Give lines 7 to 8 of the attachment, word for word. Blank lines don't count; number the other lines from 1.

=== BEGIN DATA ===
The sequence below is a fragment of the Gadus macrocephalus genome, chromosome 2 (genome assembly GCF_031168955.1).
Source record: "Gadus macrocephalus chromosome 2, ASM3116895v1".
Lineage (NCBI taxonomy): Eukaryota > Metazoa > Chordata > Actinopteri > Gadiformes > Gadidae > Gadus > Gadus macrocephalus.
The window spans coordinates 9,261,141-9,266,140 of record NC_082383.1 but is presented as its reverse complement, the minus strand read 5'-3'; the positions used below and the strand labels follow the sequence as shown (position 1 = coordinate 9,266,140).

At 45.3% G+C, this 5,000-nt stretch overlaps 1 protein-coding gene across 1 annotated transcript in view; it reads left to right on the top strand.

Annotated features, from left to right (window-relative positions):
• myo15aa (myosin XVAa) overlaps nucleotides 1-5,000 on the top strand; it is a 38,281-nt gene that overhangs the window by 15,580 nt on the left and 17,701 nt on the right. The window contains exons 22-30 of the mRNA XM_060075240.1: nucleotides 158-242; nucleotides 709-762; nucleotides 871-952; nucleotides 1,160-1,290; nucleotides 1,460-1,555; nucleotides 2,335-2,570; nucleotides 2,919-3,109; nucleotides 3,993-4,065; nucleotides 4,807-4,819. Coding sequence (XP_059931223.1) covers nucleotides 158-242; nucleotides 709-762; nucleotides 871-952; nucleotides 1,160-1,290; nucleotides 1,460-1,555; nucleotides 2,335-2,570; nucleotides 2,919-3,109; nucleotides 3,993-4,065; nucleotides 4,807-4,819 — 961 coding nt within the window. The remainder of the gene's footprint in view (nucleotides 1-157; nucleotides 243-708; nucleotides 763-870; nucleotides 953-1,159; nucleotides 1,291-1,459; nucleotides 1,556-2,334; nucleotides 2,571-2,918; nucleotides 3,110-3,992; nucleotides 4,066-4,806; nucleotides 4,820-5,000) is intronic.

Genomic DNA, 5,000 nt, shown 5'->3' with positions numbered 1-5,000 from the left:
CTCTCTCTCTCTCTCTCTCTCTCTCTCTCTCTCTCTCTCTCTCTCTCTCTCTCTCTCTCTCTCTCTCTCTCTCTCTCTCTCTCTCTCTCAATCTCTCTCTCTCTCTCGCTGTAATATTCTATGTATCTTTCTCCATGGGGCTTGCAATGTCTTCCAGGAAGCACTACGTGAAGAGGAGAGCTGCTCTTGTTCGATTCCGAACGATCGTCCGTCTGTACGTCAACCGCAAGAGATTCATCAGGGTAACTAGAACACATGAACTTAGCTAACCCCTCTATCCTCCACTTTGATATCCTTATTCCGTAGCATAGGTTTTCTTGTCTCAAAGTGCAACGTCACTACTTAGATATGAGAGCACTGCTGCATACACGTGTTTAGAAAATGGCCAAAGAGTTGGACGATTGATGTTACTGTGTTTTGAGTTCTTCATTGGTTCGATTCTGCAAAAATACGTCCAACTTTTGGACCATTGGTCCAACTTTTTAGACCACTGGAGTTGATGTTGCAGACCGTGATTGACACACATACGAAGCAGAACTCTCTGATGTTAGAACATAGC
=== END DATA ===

• myo15aa (myosin XVAa) overlaps nucleotides 1-5,000 on the top strand; it is a 38,281-nt gene that overhangs the window by 15,580 nt on the left and 17,701 nt on the right. The window contains exons 22-30 of the mRNA XM_060075240.1: nucleotides 158-242; nucleotides 709-762; nucleotides 871-952; nucleotides 1,160-1,290; nucleotides 1,460-1,555; nucleotides 2,335-2,570; nucleotides 2,919-3,109; nucleotides 3,993-4,065; nucleotides 4,807-4,819. Coding sequence (XP_059931223.1) covers nucleotides 158-242; nucleotides 709-762; nucleotides 871-952; nucleotides 1,160-1,290; nucleotides 1,460-1,555; nucleotides 2,335-2,570; nucleotides 2,919-3,109; nucleotides 3,993-4,065; nucleotides 4,807-4,819 — 961 coding nt within the window. The remainder of the gene's footprint in view (nucleotides 1-157; nucleotides 243-708; nucleotides 763-870; nucleotides 953-1,159; nucleotides 1,291-1,459; nucleotides 1,556-2,334; nucleotides 2,571-2,918; nucleotides 3,110-3,992; nucleotides 4,066-4,806; nucleotides 4,820-5,000) is intronic.

Genomic DNA, 5,000 nt, shown 5'->3' with positions numbered 1-5,000 from the left: